How do I continue improving my PowerShell skills?

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Learning PowerShell and all it’s features can seem daunting so it’s best to pick up the basics and start using that knowledge by trying things out. When you get stuck knowing how to use Get-Help and other useful commands will help you figure things out as you go.

Making a habit of using the help built right into PowerShell instead of running to a Google search saves precious time and effort.

TAB and the road to discovery

Even if you’re a complete beginner using PowerShell and the only thing you know about commands is that they begin with get-, you’ll still be able to learn more by simply pressing the TAB key on your keyboard.

On first press, get- will become Get- and on second press, you’ll be asked if you want to see over 1000 possibilities. Since that’s too many, press n.

TAB once in PowerShell

Instead we can filter the results by typing Get-c and this time pressing TAB twice shows us all the Powershell commands that begin with Get-C. You’ll see commands listed like Get-Culture and Get-Command.

TAB twice in PowerShell

By simply pressing the TAB key, PowerShell will remind you of half remembered commands, help you find new ones and auto-complete commands to save you typing, especially with long commands (type in enough of the command until there are no other matches and press TAB).

Access help about almost anything

We found a command called Get-Culture by using the TAB key but what does it do? We can find out by using the Get-Help command:

Get-Help Get-Culture

We get the help entry for this command:

Get-Help gives us the help entry for any command

The synopsis and description sections give us enough info to understand what the command does (it gives us locale and language settings).

The command results show that the culture settings on my computer are for the UK:

Get-Culture shows the computer’s locale and language settings

One of the most useful parameters (or switches) when using Get-Help is the -Examples switch which includes examples of how to use the command:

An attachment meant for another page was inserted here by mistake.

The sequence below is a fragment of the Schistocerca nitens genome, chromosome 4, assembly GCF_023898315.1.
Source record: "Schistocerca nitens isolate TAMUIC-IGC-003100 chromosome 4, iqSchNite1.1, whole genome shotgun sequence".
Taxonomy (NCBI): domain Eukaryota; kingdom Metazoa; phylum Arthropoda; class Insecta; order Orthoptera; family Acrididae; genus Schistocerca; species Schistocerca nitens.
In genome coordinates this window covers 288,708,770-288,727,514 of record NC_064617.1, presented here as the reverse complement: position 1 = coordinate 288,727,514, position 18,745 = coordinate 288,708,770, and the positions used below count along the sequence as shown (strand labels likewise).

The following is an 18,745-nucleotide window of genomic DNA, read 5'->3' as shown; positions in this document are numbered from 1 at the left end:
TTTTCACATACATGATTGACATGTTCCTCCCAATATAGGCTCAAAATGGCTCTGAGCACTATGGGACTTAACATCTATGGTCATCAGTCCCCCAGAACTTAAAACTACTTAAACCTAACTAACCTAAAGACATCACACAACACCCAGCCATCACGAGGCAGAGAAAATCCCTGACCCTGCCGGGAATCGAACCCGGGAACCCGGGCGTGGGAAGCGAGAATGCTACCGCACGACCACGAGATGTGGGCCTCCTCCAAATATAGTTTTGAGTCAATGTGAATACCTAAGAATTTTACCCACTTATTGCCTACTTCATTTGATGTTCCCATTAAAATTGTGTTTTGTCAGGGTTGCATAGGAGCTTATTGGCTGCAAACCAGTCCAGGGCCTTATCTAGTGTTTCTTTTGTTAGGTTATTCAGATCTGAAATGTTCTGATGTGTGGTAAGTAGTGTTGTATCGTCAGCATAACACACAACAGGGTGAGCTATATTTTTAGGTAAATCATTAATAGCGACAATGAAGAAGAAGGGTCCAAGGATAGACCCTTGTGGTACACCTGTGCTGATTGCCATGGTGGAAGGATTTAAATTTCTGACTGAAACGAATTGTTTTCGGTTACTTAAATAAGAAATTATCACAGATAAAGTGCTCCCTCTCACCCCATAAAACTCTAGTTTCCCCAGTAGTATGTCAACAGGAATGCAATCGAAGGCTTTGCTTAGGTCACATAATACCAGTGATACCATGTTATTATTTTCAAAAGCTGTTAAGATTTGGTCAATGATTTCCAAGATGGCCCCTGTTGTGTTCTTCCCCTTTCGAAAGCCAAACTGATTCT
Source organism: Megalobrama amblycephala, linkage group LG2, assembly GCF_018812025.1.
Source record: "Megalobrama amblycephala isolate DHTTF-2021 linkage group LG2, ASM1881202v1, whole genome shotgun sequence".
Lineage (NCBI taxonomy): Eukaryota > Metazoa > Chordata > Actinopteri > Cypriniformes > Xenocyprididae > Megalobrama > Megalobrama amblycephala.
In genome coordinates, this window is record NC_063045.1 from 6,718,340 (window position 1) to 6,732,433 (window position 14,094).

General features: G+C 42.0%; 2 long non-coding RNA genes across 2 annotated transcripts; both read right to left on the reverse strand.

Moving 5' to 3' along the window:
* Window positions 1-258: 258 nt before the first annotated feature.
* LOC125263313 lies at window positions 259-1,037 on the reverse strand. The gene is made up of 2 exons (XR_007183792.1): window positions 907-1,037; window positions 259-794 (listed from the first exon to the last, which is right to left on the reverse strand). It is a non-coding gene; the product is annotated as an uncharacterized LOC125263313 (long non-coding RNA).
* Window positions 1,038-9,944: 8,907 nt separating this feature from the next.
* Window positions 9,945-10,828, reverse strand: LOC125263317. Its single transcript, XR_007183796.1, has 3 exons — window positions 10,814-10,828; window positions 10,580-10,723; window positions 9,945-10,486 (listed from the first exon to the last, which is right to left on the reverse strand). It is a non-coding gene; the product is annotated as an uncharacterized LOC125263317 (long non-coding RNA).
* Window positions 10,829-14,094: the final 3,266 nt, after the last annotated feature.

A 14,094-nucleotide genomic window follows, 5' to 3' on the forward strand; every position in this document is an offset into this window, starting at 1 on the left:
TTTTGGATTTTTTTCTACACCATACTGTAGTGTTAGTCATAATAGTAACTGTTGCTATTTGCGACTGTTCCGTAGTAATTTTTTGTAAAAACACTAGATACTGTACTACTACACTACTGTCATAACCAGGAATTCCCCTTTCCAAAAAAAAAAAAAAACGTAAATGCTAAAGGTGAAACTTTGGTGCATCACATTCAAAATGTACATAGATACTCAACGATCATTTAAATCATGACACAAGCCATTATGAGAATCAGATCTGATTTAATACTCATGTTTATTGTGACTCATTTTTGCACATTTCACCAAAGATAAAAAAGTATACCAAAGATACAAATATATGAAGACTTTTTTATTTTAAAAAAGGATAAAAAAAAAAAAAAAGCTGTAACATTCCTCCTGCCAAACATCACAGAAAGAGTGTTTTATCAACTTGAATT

Get-Help Get-Culture -Examples

You’ll find that looking through the examples will show you how to solve the problem at hand in most cases.

Find commands you don’t know about yet

PowerShell generally uses the naming convention:


(descriptive action)-(identifying name)

Anytime you need to find a command to help with something you’re working on, you can take advantage of the verb-noun standard by using the Get-Command.

Get-Command -Verb Get

This lists all the commands that start with Get-, and if you want to find other verbs, you can use the Get-Verb command. You could even see all commands based on the available verbs:

Get-Command -Verb (Get-Verb).Verb

Using the wildcard * is more useful when you need targeted help like finding a command that has the word computer in the noun:

Get-Command -Noun *computer*

Using the Noun switch with wildcards

If you needed to restart your computer using PowerShell, the Restart-Computer command looks like a good candidate. How can we be sure? Use the Get-Help command of course!

You’ll find it can be used to restart your local computer but can also be used to restart a remote computer. You could also restart serveral remote computers and if you’re looking for automation, you could restart several computers remotely based on a list of computer names in a text file.

I think you get the idea. Using the Get-Command with the -Verb and -Noun switches along with the wildcard * can help you find a command for exactly what you need to do.

Documentation is only as good as the last update

The help documentation for PowerShell is regularly updated and it’s a good idea to stay up to date by using the Update-Help command every so often:

Keep help up-to-date with Update-Help

Note: I suggest using the -UICulture switch and setting it to En-US. I live in the UK and find that the update fails without this switch.

The other option to get the latest help files is to use the -Online switch which opens the latest help content in your default browser:

See PowerShell help in a browser using the -Online switch

Both these options assume you have an internet connection on the computer or server you’re working on.

Dig deeper

Sometimes you have some more time to investigate further or feel like you need to learn more about a specific topic. No problem!

Check out the about* pages which provide a wealth of information for the curious:

about* pages have a wealth of information

In this example, we’ve used the wildcard * again. If you’re not sure what it does exactly, you can find out in the about_Wildcards page:


Where to now?

Learning in small chunks regularly is an effective way of learning and retaining information. Using the PowerShell help documentation as and when needed is a way of focusing on the problem at hand and finding a solution that works at the time.

You may find that as your knowledge builds you find a better way of solving the same problem but remember without the initial methods learnt you’ll probably never get to the better ways of doing things in PowerShell.